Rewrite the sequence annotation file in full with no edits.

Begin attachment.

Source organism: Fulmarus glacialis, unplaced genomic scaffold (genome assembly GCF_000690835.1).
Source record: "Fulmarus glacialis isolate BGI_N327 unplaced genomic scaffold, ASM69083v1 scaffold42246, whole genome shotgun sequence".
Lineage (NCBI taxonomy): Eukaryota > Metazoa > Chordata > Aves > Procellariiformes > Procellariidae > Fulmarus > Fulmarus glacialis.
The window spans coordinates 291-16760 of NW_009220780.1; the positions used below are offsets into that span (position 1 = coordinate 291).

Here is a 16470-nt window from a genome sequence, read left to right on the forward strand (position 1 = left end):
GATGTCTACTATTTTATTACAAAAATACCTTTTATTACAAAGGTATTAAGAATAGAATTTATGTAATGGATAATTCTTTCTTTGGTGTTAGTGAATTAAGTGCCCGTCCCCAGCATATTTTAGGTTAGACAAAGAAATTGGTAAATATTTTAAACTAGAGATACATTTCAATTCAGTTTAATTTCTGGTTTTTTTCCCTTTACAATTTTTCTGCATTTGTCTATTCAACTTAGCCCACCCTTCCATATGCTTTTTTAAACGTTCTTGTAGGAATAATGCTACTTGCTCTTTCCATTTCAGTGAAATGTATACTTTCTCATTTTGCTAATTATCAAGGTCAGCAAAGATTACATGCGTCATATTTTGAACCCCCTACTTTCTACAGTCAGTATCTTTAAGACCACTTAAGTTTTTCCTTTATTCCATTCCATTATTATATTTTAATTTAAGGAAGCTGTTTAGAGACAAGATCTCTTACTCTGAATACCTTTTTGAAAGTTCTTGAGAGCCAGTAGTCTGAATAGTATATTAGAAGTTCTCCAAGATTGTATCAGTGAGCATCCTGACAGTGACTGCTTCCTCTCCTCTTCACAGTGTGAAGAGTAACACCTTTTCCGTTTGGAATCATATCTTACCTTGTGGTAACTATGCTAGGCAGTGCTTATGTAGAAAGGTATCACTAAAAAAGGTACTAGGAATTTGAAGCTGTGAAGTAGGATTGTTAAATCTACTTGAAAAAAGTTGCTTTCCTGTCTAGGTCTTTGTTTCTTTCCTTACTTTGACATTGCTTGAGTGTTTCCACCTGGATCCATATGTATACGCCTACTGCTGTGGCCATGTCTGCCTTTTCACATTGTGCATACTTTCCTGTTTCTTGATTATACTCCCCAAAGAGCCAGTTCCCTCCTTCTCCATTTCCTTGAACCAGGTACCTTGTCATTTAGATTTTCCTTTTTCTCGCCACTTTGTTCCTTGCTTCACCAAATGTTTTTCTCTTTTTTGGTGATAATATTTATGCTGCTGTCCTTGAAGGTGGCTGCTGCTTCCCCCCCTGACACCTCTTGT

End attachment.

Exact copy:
Source organism: Fulmarus glacialis, unplaced genomic scaffold (genome assembly GCF_000690835.1).
Source record: "Fulmarus glacialis isolate BGI_N327 unplaced genomic scaffold, ASM69083v1 scaffold42246, whole genome shotgun sequence".
Lineage (NCBI taxonomy): Eukaryota > Metazoa > Chordata > Aves > Procellariiformes > Procellariidae > Fulmarus > Fulmarus glacialis.
The window spans coordinates 291-16760 of NW_009220780.1; the positions used below are offsets into that span (position 1 = coordinate 291).

Here is a 16470-nt window from a genome sequence, read left to right on the forward strand (position 1 = left end):
GATGTCTACTATTTTATTACAAAAATACCTTTTATTACAAAGGTATTAAGAATAGAATTTATGTAATGGATAATTCTTTCTTTGGTGTTAGTGAATTAAGTGCCCGTCCCCAGCATATTTTAGGTTAGACAAAGAAATTGGTAAATATTTTAAACTAGAGATACATTTCAATTCAGTTTAATTTCTGGTTTTTTTCCCTTTACAATTTTTCTGCATTTGTCTATTCAACTTAGCCCACCCTTCCATATGCTTTTTTAAACGTTCTTGTAGGAATAATGCTACTTGCTCTTTCCATTTCAGTGAAATGTATACTTTCTCATTTTGCTAATTATCAAGGTCAGCAAAGATTACATGCGTCATATTTTGAACCCCCTACTTTCTACAGTCAGTATCTTTAAGACCACTTAAGTTTTTCCTTTATTCCATTCCATTATTATATTTTAATTTAAGGAAGCTGTTTAGAGACAAGATCTCTTACTCTGAATACCTTTTTGAAAGTTCTTGAGAGCCAGTAGTCTGAATAGTATATTAGAAGTTCTCCAAGATTGTATCAGTGAGCATCCTGACAGTGACTGCTTCCTCTCCTCTTCACAGTGTGAAGAGTAACACCTTTTCCGTTTGGAATCATATCTTACCTTGTGGTAACTATGCTAGGCAGTGCTTATGTAGAAAGGTATCACTAAAAAAGGTACTAGGAATTTGAAGCTGTGAAGTAGGATTGTTAAATCTACTTGAAAAAAGTTGCTTTCCTGTCTAGGTCTTTGTTTCTTTCCTTACTTTGACATTGCTTGAGTGTTTCCACCTGGATCCATATGTATACGCCTACTGCTGTGGCCATGTCTGCCTTTTCACATTGTGCATACTTTCCTGTTTCTTGATTATACTCCCCAAAGAGCCAGTTCCCTCCTTCTCCATTTCCTTGAACCAGGTACCTTGTCATTTAGATTTTCCTTTTTCTCGCCACTTTGTTCCTTGCTTCACCAAATGTTTTTCTCTTTTTTGGTGATAATATTTATGCTGCTGTCCTTGAAGGTGGCTGCTGCTTCCCCCCCTGACACCTCTTGT